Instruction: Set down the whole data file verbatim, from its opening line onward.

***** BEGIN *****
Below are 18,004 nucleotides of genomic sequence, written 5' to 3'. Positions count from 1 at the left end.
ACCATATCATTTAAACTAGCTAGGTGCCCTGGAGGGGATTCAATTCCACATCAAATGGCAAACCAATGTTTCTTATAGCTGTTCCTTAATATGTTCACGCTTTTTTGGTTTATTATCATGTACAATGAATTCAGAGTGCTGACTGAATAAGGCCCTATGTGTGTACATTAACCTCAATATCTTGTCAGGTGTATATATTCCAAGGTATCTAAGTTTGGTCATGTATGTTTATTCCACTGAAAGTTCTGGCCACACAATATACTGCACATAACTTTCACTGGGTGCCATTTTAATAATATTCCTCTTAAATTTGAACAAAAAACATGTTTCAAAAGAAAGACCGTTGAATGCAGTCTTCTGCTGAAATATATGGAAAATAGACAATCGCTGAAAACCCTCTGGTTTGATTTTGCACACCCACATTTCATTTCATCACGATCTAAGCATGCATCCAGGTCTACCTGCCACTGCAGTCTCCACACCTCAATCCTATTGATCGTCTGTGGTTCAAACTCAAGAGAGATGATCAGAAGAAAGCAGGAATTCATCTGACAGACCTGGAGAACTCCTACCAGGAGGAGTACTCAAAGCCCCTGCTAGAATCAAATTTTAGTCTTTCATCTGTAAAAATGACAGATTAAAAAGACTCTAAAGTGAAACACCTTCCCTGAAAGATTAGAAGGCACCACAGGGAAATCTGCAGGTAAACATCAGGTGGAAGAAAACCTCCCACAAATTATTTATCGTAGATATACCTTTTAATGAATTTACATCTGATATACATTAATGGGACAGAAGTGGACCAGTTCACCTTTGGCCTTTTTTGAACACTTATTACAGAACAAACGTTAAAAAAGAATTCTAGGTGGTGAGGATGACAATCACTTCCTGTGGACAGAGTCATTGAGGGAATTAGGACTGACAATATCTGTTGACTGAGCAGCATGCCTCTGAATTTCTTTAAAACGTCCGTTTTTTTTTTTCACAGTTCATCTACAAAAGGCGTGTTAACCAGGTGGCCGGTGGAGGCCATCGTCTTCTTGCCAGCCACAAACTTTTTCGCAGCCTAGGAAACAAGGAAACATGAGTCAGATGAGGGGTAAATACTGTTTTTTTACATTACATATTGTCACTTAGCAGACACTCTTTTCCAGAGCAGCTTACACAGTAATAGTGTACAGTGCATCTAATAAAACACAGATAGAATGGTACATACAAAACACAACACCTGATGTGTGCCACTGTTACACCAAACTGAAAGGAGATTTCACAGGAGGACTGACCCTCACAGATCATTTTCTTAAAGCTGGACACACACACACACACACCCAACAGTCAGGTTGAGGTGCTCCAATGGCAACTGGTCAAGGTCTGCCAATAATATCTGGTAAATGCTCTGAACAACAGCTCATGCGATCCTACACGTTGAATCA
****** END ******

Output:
Below are 18,004 nucleotides of genomic sequence, written 5' to 3'. Positions count from 1 at the left end.
ACCATATCATTTAAACTAGCTAGGTGCCCTGGAGGGGATTCAATTCCACATCAAATGGCAAACCAATGTTTCTTATAGCTGTTCCTTAATATGTTCACGCTTTTTTGGTTTATTATCATGTACAATGAATTCAGAGTGCTGACTGAATAAGGCCCTATGTGTGTACATTAACCTCAATATCTTGTCAGGTGTATATATTCCAAGGTATCTAAGTTTGGTCATGTATGTTTATTCCACTGAAAGTTCTGGCCACACAATATACTGCACATAACTTTCACTGGGTGCCATTTTAATAATATTCCTCTTAAATTTGAACAAAAAACATGTTTCAAAAGAAAGACCGTTGAATGCAGTCTTCTGCTGAAATATATGGAAAATAGACAATCGCTGAAAACCCTCTGGTTTGATTTTGCACACCCACATTTCATTTCATCACGATCTAAGCATGCATCCAGGTCTACCTGCCACTGCAGTCTCCACACCTCAATCCTATTGATCGTCTGTGGTTCAAACTCAAGAGAGATGATCAGAAGAAAGCAGGAATTCATCTGACAGACCTGGAGAACTCCTACCAGGAGGAGTACTCAAAGCCCCTGCTAGAATCAAATTTTAGTCTTTCATCTGTAAAAATGACAGATTAAAAAGACTCTAAAGTGAAACACCTTCCCTGAAAGATTAGAAGGCACCACAGGGAAATCTGCAGGTAAACATCAGGTGGAAGAAAACCTCCCACAAATTATTTATCGTAGATATACCTTTTAATGAATTTACATCTGATATACATTAATGGGACAGAAGTGGACCAGTTCACCTTTGGCCTTTTTTGAACACTTATTACAGAACAAACGTTAAAAAAGAATTCTAGGTGGTGAGGATGACAATCACTTCCTGTGGACAGAGTCATTGAGGGAATTAGGACTGACAATATCTGTTGACTGAGCAGCATGCCTCTGAATTTCTTTAAAACGTCCGTTTTTTTTTTTCACAGTTCATCTACAAAAGGCGTGTTAACCAGGTGGCCGGTGGAGGCCATCGTCTTCTTGCCAGCCACAAACTTTTTCGCAGCCTAGGAAACAAGGAAACATGAGTCAGATGAGGGGTAAATACTGTTTTTTTACATTACATATTGTCACTTAGCAGACACTCTTTTCCAGAGCAGCTTACACAGTAATAGTGTACAGTGCATCTAATAAAACACAGATAGAATGGTACATACAAAACACAACACCTGATGTGTGCCACTGTTACACCAAACTGAAAGGAGATTTCACAGGAGGACTGACCCTCACAGATCATTTTCTTAAAGCTGGACACACACACACACACACCCAACAGTCAGGTTGAGGTGCTCCAATGGCAACTGGTCAAGGTCTGCCAATAATATCTGGTAAATGCTCTGAACAACAGCTCATGCGATCCTACACGTTGAATCA